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Cardiac Decortication (Epicardiectomy) for Occult Constrictive Cardiac Physiology After Left Extrapleural Pneumonectomy*

John G. Byrne, MD, FCCP; Alexandros N. Karavas, MD; Yolonda L. Colson, MD; Raphael Bueno, MD, FCCP; William G. Richards, PhD; David J. Sugarbaker, MD, FCCP; Samuel Z. Goldhaber, MD, FCCP
Author and Funding Information

*From the Cardiac Surgery (Drs. Byrne and Karavas), Thoracic Surgery (Drs. Colson, Bueno, Richards, and Sugarbaker), and Cardiovascular Divisions (Dr. Goldhaber), Brigham and Women’s Hospital, Boston, MA.

Correspondence to: John G. Byrne, MD, FCCP, Division of Cardiac Surgery, Brigham and Women’s Hospital, 75 Francis St, Boston, MA; e-mail: jbyrne@partners.org



Chest. 2002;122(6):2256-2259. doi:10.1378/chest.122.6.2256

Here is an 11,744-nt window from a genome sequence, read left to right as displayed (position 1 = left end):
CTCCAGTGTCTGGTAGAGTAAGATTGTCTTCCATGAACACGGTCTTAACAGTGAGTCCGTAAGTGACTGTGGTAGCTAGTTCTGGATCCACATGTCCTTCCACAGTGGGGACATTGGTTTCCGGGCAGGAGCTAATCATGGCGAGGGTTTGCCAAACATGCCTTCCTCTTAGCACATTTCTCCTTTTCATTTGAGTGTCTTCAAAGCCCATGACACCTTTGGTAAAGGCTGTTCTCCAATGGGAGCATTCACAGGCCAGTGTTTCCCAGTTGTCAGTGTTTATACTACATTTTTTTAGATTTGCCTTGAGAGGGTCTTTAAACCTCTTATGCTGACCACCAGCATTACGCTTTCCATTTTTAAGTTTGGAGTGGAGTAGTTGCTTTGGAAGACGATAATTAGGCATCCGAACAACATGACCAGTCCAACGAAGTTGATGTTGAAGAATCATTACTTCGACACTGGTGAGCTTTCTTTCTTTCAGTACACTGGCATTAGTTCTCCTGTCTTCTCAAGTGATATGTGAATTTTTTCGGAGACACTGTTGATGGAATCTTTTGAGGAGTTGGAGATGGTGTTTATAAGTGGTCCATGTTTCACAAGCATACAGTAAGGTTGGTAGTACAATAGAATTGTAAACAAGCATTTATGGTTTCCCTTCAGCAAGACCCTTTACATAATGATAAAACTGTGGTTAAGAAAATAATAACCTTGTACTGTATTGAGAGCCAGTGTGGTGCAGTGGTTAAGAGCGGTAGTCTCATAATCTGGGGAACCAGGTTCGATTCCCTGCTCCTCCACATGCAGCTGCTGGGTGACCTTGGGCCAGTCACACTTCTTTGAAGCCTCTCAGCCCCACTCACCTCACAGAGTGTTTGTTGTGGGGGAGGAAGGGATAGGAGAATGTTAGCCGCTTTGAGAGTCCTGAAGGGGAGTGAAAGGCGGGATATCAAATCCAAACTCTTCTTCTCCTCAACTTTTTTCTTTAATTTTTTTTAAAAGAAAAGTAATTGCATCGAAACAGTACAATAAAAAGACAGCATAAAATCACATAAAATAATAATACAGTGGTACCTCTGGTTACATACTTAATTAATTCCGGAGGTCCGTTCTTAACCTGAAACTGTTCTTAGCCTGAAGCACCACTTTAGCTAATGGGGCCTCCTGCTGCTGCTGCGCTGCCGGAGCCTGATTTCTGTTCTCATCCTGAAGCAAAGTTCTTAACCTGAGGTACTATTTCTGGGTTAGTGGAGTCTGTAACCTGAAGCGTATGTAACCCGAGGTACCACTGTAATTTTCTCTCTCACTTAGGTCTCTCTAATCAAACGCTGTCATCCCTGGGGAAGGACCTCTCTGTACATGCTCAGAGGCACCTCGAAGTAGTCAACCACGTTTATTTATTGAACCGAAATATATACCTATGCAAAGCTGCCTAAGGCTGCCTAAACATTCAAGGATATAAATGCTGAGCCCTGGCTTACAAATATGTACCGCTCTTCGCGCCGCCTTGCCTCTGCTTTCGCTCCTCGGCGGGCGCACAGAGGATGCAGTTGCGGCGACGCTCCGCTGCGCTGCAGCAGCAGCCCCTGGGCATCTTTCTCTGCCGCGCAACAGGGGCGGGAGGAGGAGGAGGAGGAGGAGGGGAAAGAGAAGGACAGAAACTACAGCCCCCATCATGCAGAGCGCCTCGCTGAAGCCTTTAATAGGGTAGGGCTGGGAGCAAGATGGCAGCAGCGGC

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Constrictive cardiac physiology typically does not occur in the absence of parietal pericardium. However, we report eight patients who, after left extrapleural pneumonectomy and removal of the parietal pericardium for malignancy, presented with dyspnea, jugular venous distension, and peripheral or generalized edema unresponsive to diuretics. Cardiac decortication (epicardiectomy) was performed whereby a thickened peel encasing the heart was surgically excised, resulting in vigorous contraction and expansion of the heart. In one patient, decortication occurred early after pneumonectomy and was incomplete. Acute signs of inflammation were present, and recurrence necessitated repeat decortication. When patients present with dyspnea, hepatojugular reflux, and peripheral edema refractory to diuretics, constrictive cardiac physiology should be considered in the differential diagnosis, even in the absence of parietal pericardium.

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